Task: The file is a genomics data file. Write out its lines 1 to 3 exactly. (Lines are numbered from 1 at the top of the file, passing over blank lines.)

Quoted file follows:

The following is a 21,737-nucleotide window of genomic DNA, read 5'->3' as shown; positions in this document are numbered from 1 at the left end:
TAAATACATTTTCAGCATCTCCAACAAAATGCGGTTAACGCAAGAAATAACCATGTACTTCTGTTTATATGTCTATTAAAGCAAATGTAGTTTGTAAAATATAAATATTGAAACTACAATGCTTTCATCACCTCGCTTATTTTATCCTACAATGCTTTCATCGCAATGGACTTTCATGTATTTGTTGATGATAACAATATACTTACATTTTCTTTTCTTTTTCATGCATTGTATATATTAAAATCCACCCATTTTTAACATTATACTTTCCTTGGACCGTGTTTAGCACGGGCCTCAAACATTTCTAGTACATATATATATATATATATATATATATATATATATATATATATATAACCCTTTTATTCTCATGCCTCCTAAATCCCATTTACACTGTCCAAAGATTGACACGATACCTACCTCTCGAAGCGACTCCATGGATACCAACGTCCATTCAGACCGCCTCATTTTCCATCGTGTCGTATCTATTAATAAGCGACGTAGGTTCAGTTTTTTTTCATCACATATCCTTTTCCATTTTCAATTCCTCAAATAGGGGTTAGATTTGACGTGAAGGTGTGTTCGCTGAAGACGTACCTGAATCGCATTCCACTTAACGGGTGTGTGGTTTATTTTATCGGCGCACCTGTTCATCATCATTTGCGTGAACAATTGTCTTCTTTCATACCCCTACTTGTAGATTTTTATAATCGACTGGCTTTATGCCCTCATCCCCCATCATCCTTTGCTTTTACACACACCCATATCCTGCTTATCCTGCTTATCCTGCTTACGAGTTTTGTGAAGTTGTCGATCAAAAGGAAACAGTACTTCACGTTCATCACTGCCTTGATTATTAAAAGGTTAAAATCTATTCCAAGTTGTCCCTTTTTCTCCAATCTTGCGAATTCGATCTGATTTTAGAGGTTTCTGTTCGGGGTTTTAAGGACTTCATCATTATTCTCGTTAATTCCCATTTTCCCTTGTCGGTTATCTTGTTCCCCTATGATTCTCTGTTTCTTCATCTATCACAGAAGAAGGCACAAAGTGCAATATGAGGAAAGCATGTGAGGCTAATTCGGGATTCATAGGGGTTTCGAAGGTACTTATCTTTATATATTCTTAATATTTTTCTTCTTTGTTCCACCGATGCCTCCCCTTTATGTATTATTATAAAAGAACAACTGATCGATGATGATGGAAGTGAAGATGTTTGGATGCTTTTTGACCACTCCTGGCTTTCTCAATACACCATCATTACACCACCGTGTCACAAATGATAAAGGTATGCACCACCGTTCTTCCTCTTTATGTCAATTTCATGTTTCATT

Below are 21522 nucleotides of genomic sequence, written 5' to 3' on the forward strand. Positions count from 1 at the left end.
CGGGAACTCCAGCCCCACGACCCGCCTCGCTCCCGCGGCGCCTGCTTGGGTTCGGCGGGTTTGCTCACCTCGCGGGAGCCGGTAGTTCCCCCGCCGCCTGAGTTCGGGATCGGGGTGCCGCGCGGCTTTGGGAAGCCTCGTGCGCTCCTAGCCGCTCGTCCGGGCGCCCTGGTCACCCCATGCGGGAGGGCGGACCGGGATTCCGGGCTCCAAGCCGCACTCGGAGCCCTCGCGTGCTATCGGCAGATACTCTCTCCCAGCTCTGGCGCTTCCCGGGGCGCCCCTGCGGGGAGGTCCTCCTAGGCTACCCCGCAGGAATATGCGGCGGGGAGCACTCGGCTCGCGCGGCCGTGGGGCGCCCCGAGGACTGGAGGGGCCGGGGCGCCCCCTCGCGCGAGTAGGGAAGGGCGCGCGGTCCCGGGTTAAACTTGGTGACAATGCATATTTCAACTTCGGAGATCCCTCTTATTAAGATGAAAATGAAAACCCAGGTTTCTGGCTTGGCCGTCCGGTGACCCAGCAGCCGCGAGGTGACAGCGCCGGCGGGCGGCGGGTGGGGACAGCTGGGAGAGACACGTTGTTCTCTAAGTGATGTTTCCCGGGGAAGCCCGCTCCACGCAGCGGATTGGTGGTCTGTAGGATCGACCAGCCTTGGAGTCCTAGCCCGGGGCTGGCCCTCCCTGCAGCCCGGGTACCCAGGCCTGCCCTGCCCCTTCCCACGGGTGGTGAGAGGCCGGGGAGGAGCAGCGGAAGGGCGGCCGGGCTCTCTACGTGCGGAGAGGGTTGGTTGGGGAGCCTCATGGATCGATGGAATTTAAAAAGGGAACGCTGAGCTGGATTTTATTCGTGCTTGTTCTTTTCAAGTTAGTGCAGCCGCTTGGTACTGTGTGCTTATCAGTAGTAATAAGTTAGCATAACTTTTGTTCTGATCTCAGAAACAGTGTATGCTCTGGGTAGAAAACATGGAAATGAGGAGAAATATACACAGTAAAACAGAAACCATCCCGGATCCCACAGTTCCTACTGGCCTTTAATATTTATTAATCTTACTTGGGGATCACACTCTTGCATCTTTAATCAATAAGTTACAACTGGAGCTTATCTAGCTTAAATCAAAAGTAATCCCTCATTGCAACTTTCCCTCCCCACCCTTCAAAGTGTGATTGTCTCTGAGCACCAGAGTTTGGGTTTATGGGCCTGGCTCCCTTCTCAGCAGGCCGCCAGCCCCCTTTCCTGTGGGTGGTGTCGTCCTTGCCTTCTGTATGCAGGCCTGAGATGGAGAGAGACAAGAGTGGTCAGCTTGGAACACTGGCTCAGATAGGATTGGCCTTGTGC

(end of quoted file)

The following is a 21,737-nucleotide window of genomic DNA, read 5'->3' as shown; positions in this document are numbered from 1 at the left end:
TAAATACATTTTCAGCATCTCCAACAAAATGCGGTTAACGCAAGAAATAACCATGTACTTCTGTTTATATGTCTATTAAAGCAAATGTAGTTTGTAAAATATAAATATTGAAACTACAATGCTTTCATCACCTCGCTTATTTTATCCTACAATGCTTTCATCGCAATGGACTTTCATGTATTTGTTGATGATAACAATATACTTACATTTTCTTTTCTTTTTCATGCATTGTATATATTAAAATCCACCCATTTTTAACATTATACTTTCCTTGGACCGTGTTTAGCACGGGCCTCAAACATTTCTAGTACATATATATATATATATATATATATATATATATATATATATATATAACCCTTTTATTCTCATGCCTCCTAAATCCCATTTACACTGTCCAAAGATTGACACGATACCTACCTCTCGAAGCGACTCCATGGATACCAACGTCCATTCAGACCGCCTCATTTTCCATCGTGTCGTATCTATTAATAAGCGACGTAGGTTCAGTTTTTTTTCATCACATATCCTTTTCCATTTTCAATTCCTCAAATAGGGGTTAGATTTGACGTGAAGGTGTGTTCGCTGAAGACGTACCTGAATCGCATTCCACTTAACGGGTGTGTGGTTTATTTTATCGGCGCACCTGTTCATCATCATTTGCGTGAACAATTGTCTTCTTTCATACCCCTACTTGTAGATTTTTATAATCGACTGGCTTTATGCCCTCATCCCCCATCATCCTTTGCTTTTACACACACCCATATCCTGCTTATCCTGCTTATCCTGCTTACGAGTTTTGTGAAGTTGTCGATCAAAAGGAAACAGTACTTCACGTTCATCACTGCCTTGATTATTAAAAGGTTAAAATCTATTCCAAGTTGTCCCTTTTTCTCCAATCTTGCGAATTCGATCTGATTTTAGAGGTTTCTGTTCGGGGTTTTAAGGACTTCATCATTATTCTCGTTAATTCCCATTTTCCCTTGTCGGTTATCTTGTTCCCCTATGATTCTCTGTTTCTTCATCTATCACAGAAGAAGGCACAAAGTGCAATATGAGGAAAGCATGTGAGGCTAATTCGGGATTCATAGGGGTTTCGAAGGTACTTATCTTTATATATTCTTAATATTTTTCTTCTTTGTTCCACCGATGCCTCCCCTTTATGTATTATTATAAAAGAACAACTGATCGATGATGATGGAAGTGAAGATGTTTGGATGCTTTTTGACCACTCCTGGCTTTCTCAATACACCATCATTACACCACCGTGTCACAAATGATAAAGGTATGCACCACCGTTCTTCCTCTTTATGTCAATTTCATGTTTCATT

Below are 21522 nucleotides of genomic sequence, written 5' to 3' on the forward strand. Positions count from 1 at the left end.